COMSOL aids optimisation of EV components with Multiphysics simulation
The finite-element numerical simulation tool helps coupling of multiple entities in a limitless fashion to achieve and mimic real-world behavioural scenarios for EV components like motors and batteries.
The COMSOL Multiphysics Simulation tool also aids thermal management of Li-ion battery packs implemented in EVs to ensure optimal performance as well as thermal-runaway prevention.
The COMSOL Multiphysics Simulation tool also allows for modelling solid conductors, hard and soft magnetic materials, as well as temperature dependency.
COMSOL Multiphysics Simulation aids topology optimisation of electric motors. Volkswagen has leveraged the tool to develop lightweight e-motor for its ID.4 EV.
German automotive Tier-1 giant Bosch has leveraged COMSOL Multiphysics simulation to design a compact and efficient DC link capacitor that allows seamless flow of current in an EV.
COMSOL – the Multiphysics Simulation enabler – has determined means to optimise EV components such as electric motors, batteries, e-powertrains – using its Multiphysics tools to help companies operating in these areas to fastrack product development and reduce cost of physical prototyping.
In a recent webinar session hosted on Autocar Professional on March 23, COMSOL Applications Engineer Dr Utkarsh Chibber took to the topic of ‘Optimisation of EV components with Multiphysics simulation’. Dr Chibber explained how the company’s simulation tools can help analyse electric motors and other electromagnetic components of an EV.
With a case study on the topology optimisation for efficient design for the electric motor of its ID.4 electric car by Volkswagen, wherein the German carmaker intended to minimise the material on the rotor without compromising the structural endurance and power density on offer, he explained how COMSOL’s topology optimisation feature enabled Volkswagen to achieve a novel design and cut down up to 70 percent material used for the same torque capacity of the e-motor.
With such a significant material reduction in the construction of the component, Dr Chibber stressed that the optimisation feature combines coupled electromagnetic and mechanical physics to not only enable making the component lightweight but also aid in savingits overall cost of production. The tool also shows the stresses generated in the rotor in a static-overload analysis of the optimised rotor.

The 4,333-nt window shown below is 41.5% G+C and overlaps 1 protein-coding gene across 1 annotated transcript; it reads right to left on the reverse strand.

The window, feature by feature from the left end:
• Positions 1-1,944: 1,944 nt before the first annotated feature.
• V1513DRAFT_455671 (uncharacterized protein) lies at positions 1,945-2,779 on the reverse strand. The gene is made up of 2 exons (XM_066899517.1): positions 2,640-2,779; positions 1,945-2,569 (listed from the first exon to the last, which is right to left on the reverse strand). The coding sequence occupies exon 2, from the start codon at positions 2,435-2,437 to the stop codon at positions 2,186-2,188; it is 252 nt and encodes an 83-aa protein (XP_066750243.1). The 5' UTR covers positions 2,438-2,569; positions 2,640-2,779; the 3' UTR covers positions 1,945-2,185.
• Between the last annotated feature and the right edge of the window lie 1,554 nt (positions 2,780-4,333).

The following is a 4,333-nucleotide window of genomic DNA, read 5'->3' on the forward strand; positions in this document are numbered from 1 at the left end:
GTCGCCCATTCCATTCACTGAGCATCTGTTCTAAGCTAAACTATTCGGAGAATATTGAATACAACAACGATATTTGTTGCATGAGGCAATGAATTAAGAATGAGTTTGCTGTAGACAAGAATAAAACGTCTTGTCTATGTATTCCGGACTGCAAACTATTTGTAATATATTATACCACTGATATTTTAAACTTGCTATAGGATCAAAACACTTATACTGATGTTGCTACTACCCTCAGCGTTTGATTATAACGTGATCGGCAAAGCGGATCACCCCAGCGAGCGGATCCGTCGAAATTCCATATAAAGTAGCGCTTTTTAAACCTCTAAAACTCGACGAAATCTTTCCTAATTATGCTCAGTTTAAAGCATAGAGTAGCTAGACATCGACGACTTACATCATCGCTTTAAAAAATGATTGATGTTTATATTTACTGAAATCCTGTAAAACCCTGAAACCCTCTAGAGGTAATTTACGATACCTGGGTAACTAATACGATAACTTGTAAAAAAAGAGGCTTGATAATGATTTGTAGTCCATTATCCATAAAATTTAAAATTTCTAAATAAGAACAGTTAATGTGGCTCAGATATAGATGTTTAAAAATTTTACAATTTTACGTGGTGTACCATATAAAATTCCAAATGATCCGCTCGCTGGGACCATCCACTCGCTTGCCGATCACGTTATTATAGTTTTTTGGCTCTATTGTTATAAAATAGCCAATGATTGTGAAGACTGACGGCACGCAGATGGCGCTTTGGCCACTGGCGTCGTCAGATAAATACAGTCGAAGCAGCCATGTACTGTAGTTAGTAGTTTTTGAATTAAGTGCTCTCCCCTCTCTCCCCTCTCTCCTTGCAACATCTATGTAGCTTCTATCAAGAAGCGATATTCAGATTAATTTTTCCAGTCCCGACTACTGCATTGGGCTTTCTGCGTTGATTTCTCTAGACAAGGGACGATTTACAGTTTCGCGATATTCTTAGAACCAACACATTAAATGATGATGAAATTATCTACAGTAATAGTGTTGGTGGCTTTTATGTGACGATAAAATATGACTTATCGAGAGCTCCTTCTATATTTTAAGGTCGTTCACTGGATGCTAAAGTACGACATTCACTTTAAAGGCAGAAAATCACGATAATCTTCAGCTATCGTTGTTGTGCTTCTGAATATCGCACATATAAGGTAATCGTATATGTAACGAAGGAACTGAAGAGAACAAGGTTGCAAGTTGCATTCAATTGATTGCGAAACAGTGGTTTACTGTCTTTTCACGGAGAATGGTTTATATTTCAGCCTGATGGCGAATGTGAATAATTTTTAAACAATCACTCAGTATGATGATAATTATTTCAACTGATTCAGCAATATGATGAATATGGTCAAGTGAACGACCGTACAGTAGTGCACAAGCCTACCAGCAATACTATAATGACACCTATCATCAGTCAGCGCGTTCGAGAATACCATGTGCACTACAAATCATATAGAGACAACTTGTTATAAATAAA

In a second use case from Bosch, COMSOL showcased how the German automotive Tier-1 major leveraged its Multiphysics simulation to design a compact and efficient DC link capacitor that would offer seamless flow of current in an EV. A coupled electromagnetic and thermal analysis which accounts for the skin effects was used to reduce the product development cycle and overall cost of testing. The simulation also eliminates the risk of being unable to measure the temperatures at the right places, and with the ability to place the probe at any point to ascertain the temperature distribution.
The COMSOL Multiphysics Simulation tool also allows for modelling solid conductors, hard and soft magnetic materials, as well as temperature dependency. It also allows for torque calculation in the post-processing phase of the analysis. Dr Chibber explained that the COMSOL Multiphysics Simulation is a finite-element numerical simulation tool that solves partial-differential equations to determine numerical results. “The Multiphysics Simulation tool allows for simulation in a coupled manner – multiple-interacting physical entities – in a model, to capture and mimic real-world performance with extremely-high accuracy,” he said.
The tool also allows for single-physics problem analysis as well as in Multiphysics modelling, starting with a double-physics analysis wherein the two entities can be coupled either in a bi-directional or fully-coupled way. For instance, for motor-vibration analysis – structural and electromagnetic physics are coupled together to ascertain the stress distribution in the motor housing. COMSOL has different modules such as rotor and multi-body dynamics for simulating various rotating components andcapturing their acoustic behaviour as well.
Lithium-ion pack thermal management
The COMSOL Multiphysics Simulation tool also aids the thermal management of Li-ion battery packs implemented in EVs to ensure optimal performance as well as thermal-runaway prevention. Dr Chibber explained that identifying the cause and hot spots inside the pack are very important as li-ion batteries work best within 25-40-degree Celsius temperature range.
He cited a use-case example where Italian automaker Fiat leveraged COMSOL’s battery module and coupled it with the company’s heat-transfer module to determine the surface heat generated by a Li-ion battery pack, and develop a hybrid-vehicle battery pack which is much smaller and compact in nature compared to an EV battery.
According to the COMSOL engineer, the automaker could validate the simulation analysis with actual, real-world testing results, with over 90 percent accuracy. Fiat was also able to reduce the design time by up to 70 percent while identifying the possible dangerous hot spots in the battery pack.
The hour-long knowledge session touched upon various aspects of optimisation of EV components and how the COMSOL Multiphysics Simulation suite can help consider multiple-interacting physics for a holistic analysis.
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